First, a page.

One of the most horrifying phrases I heard spoken in a Greene County courtroom recently was a potential juror saying, “Well, he’s sitting there, isn’t he? I expect he’s guilty of something.”
Think the person receive a fair trial? Maybe, but maybe not.
It is an old concept, but even The Codex Justinianus (the Code of Byzantine Roman Emperor Justinian I), c. A.D. 535, provided: “Rather let the crime of the guilty go unpunished than condemn the innocent.”
More recently, even Benjamin Franklin is famously quoted as saying, “That it is better 100 guilty Persons should escape than that one innocent Person should suffer, is a Maxim that has been long and generally approved.”
It is with that, we say, please consider being a jury member. Participate in democracy, and participate in America.
Judges see jurors as their partners in justice and an integral part of a fair and impartial judicial process. In a new, five-minute installment in the Court Shorts video series, eleven federal judges bring attention to the central role of citizens in maintaining public trust in the justice system.
“In order for the law to have the respect of the citizenry, it’s important that the citizenry be a part of that decision-making process,” said Judge Reggie B. Walton, of the U.S. District Court for the District of Columbia.
Federal judges discussing the significance of jury service in the video include: Chief Judge Juan R. Sánchez and Judge Cynthia M. Rufe, Eastern District of Pennsylvania; Chief Judge Rodney W. Sippel and Judge Catherine D. Perry, Eastern District of Missouri; Judge Reggie B. Walton and Magistrate Judge Zia M. Faruqui, District of Columbia; Judge Martha Vázquez, District of New Mexico; Judge Kiyo A. Matsumoto, Eastern District of New York; Chief Judge Scott W. Skavdahl, District of Wyoming; Judge Beth Bloom, Southern District of Florida; and retired Magistrate Judge Linda R. Anderson, Southern District of Mississippi.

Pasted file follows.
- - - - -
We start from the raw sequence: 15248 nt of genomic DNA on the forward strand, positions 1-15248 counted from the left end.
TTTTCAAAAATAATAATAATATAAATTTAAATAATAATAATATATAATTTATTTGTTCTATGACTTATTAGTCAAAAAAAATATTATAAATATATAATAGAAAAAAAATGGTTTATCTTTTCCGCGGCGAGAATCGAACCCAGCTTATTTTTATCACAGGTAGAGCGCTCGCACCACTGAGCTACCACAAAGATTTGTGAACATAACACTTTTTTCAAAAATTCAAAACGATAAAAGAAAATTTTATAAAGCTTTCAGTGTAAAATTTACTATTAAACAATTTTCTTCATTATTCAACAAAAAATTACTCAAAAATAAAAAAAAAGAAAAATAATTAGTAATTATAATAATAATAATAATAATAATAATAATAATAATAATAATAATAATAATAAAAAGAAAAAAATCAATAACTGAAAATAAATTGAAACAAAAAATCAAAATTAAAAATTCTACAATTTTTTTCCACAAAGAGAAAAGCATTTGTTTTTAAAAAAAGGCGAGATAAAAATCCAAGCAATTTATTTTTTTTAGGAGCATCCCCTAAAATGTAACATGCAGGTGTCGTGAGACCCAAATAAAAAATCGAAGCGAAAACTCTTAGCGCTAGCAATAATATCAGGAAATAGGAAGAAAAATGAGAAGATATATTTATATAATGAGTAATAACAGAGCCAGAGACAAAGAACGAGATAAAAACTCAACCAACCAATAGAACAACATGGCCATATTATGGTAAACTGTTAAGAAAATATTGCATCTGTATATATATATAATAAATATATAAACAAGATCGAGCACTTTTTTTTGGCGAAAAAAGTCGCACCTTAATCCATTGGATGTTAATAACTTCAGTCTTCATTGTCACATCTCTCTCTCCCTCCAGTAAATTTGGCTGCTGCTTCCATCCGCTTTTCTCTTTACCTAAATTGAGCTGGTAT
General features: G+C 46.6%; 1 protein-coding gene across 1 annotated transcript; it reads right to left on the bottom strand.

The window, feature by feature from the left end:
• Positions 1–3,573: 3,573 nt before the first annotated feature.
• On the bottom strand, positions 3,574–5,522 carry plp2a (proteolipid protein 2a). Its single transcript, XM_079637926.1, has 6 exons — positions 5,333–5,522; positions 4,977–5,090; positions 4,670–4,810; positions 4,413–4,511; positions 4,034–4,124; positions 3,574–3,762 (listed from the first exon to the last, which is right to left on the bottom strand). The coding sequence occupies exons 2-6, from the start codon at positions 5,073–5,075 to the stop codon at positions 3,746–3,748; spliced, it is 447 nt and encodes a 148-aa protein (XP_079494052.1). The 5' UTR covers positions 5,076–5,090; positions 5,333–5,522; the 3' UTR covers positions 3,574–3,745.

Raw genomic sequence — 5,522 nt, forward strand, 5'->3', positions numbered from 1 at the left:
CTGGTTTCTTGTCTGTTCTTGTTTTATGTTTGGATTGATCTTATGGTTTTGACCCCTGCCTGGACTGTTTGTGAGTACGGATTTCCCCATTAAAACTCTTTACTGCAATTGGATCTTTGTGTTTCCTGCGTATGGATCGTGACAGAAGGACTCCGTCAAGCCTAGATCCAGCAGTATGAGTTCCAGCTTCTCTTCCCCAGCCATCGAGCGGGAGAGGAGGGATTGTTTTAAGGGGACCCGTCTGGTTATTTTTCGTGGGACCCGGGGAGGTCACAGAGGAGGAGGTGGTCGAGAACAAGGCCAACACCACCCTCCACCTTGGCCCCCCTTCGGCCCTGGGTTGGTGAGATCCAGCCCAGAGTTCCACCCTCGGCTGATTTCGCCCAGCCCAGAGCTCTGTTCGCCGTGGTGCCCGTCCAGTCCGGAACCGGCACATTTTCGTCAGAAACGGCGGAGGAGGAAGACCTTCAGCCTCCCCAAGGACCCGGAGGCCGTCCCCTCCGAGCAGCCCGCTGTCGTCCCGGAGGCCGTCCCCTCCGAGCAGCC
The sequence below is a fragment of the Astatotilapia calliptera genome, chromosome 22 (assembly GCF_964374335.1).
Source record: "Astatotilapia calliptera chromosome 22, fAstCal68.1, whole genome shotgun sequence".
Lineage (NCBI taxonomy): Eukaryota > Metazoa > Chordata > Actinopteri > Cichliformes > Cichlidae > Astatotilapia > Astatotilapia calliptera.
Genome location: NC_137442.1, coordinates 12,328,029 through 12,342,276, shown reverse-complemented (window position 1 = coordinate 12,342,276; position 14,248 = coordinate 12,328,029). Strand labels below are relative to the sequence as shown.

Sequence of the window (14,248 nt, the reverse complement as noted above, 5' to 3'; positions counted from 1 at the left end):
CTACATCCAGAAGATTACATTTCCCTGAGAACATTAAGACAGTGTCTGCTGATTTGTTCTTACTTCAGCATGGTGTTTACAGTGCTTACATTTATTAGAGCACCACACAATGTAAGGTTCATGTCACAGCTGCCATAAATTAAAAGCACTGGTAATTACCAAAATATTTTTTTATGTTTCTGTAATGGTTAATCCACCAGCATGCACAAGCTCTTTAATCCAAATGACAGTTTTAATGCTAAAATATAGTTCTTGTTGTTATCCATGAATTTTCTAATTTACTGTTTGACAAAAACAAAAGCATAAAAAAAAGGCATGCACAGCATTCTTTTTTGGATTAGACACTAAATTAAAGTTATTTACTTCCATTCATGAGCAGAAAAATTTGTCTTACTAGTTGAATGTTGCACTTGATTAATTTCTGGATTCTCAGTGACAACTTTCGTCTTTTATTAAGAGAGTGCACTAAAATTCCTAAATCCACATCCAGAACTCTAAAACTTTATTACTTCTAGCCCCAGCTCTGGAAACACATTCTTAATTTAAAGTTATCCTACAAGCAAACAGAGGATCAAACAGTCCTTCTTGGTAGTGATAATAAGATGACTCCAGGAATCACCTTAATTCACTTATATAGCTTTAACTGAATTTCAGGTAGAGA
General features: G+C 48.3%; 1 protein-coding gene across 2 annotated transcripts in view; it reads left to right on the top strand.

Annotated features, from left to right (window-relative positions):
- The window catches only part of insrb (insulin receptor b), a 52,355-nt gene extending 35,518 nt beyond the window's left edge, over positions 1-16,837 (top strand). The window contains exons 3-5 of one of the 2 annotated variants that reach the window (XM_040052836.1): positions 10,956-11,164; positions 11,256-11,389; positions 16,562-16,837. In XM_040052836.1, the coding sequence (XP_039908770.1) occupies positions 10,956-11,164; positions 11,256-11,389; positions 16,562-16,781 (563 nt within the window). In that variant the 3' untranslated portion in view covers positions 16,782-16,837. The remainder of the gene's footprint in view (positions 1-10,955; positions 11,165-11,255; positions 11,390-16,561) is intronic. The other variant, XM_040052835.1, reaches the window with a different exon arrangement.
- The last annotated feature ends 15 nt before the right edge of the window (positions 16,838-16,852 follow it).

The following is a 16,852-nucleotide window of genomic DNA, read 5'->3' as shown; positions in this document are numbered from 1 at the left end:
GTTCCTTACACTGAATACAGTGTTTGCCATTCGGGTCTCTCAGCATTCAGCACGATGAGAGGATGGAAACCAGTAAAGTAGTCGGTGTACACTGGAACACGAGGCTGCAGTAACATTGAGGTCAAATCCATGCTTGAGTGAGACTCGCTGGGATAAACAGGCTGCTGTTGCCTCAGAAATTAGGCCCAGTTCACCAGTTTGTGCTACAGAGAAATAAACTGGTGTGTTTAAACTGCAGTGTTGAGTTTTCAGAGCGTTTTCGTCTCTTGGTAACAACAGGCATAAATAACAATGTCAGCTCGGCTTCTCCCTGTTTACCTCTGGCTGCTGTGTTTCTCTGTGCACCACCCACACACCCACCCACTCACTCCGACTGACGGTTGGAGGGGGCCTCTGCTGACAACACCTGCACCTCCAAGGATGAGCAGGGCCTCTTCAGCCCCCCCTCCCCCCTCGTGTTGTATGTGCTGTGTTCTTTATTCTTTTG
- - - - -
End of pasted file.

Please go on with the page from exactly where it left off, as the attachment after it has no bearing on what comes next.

“It’s called a jury of your peers because who better to judge you than people who have walked a mile in your shoes,” Faruqui said. “So many of us want an opportunity to serve our community. We don’t know how we can do it. A fundamental way that you can ensure our democracy is vibrant and effective is by jury service.”
Many jurors find their service rewarding and walk away from the experience impressed by the judicial process. They also are surprised to know that most trials last one to three days.
“Jury duty is direct participation in our democracy,” Sánchez said. “We live in a system where no one could be deprived of life, liberty, or property without consulting the citizens, you directly.”
The jury service video deals with Constitutional principles and the practicalities of jury service. It is part of the Court Shorts video series that includes installments on the rule of law(link is external) and separation of powers(link is external).